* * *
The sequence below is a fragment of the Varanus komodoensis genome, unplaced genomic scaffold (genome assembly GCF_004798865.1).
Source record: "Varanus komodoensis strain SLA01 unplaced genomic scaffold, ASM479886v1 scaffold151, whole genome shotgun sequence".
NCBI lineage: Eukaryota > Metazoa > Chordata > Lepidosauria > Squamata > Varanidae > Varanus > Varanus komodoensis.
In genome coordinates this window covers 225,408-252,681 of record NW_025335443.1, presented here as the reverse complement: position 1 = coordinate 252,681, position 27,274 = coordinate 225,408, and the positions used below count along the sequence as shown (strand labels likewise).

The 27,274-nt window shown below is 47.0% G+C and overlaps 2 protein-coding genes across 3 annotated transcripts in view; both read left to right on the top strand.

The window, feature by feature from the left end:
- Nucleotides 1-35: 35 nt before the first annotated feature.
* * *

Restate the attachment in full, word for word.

The sequence below is a fragment of the Varanus komodoensis genome, unplaced genomic scaffold (genome assembly GCF_004798865.1).
Source record: "Varanus komodoensis strain SLA01 unplaced genomic scaffold, ASM479886v1 scaffold151, whole genome shotgun sequence".
NCBI lineage: Eukaryota > Metazoa > Chordata > Lepidosauria > Squamata > Varanidae > Varanus > Varanus komodoensis.
In genome coordinates this window covers 225,408-252,681 of record NW_025335443.1, presented here as the reverse complement: position 1 = coordinate 252,681, position 27,274 = coordinate 225,408, and the positions used below count along the sequence as shown (strand labels likewise).

The 27,274-nt window shown below is 47.0% G+C and overlaps 2 protein-coding genes across 3 annotated transcripts in view; both read left to right on the top strand.

The window, feature by feature from the left end:
- Nucleotides 1-35: 35 nt before the first annotated feature.